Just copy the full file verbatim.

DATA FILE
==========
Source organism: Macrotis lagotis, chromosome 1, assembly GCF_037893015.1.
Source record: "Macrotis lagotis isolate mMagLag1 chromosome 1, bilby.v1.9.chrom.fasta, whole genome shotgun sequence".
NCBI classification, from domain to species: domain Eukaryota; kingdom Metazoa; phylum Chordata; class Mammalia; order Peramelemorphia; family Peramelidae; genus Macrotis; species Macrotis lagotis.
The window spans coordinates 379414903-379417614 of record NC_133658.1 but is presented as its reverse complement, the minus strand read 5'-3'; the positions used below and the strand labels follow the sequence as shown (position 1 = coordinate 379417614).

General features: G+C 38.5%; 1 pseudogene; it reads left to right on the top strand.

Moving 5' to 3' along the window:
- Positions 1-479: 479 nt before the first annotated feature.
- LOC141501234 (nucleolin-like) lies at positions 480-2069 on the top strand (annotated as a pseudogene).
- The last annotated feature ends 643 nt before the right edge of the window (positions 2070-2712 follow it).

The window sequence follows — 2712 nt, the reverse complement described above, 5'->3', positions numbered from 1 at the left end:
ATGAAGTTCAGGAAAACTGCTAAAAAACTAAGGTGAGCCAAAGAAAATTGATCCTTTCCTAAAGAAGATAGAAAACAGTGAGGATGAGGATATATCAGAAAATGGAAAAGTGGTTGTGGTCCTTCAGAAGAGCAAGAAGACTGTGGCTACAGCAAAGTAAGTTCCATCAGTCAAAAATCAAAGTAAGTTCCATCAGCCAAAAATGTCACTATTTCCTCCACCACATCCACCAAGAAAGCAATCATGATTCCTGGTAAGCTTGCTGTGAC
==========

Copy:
Source organism: Macrotis lagotis, chromosome 1, assembly GCF_037893015.1.
Source record: "Macrotis lagotis isolate mMagLag1 chromosome 1, bilby.v1.9.chrom.fasta, whole genome shotgun sequence".
NCBI classification, from domain to species: domain Eukaryota; kingdom Metazoa; phylum Chordata; class Mammalia; order Peramelemorphia; family Peramelidae; genus Macrotis; species Macrotis lagotis.
The window spans coordinates 379414903-379417614 of record NC_133658.1 but is presented as its reverse complement, the minus strand read 5'-3'; the positions used below and the strand labels follow the sequence as shown (position 1 = coordinate 379417614).

General features: G+C 38.5%; 1 pseudogene; it reads left to right on the top strand.

Moving 5' to 3' along the window:
- Positions 1-479: 479 nt before the first annotated feature.
- LOC141501234 (nucleolin-like) lies at positions 480-2069 on the top strand (annotated as a pseudogene).
- The last annotated feature ends 643 nt before the right edge of the window (positions 2070-2712 follow it).

The window sequence follows — 2712 nt, the reverse complement described above, 5'->3', positions numbered from 1 at the left end:
ATGAAGTTCAGGAAAACTGCTAAAAAACTAAGGTGAGCCAAAGAAAATTGATCCTTTCCTAAAGAAGATAGAAAACAGTGAGGATGAGGATATATCAGAAAATGGAAAAGTGGTTGTGGTCCTTCAGAAGAGCAAGAAGACTGTGGCTACAGCAAAGTAAGTTCCATCAGTCAAAAATCAAAGTAAGTTCCATCAGCCAAAAATGTCACTATTTCCTCCACCACATCCACCAAGAAAGCAATCATGATTCCTGGTAAGCTTGCTGTGAC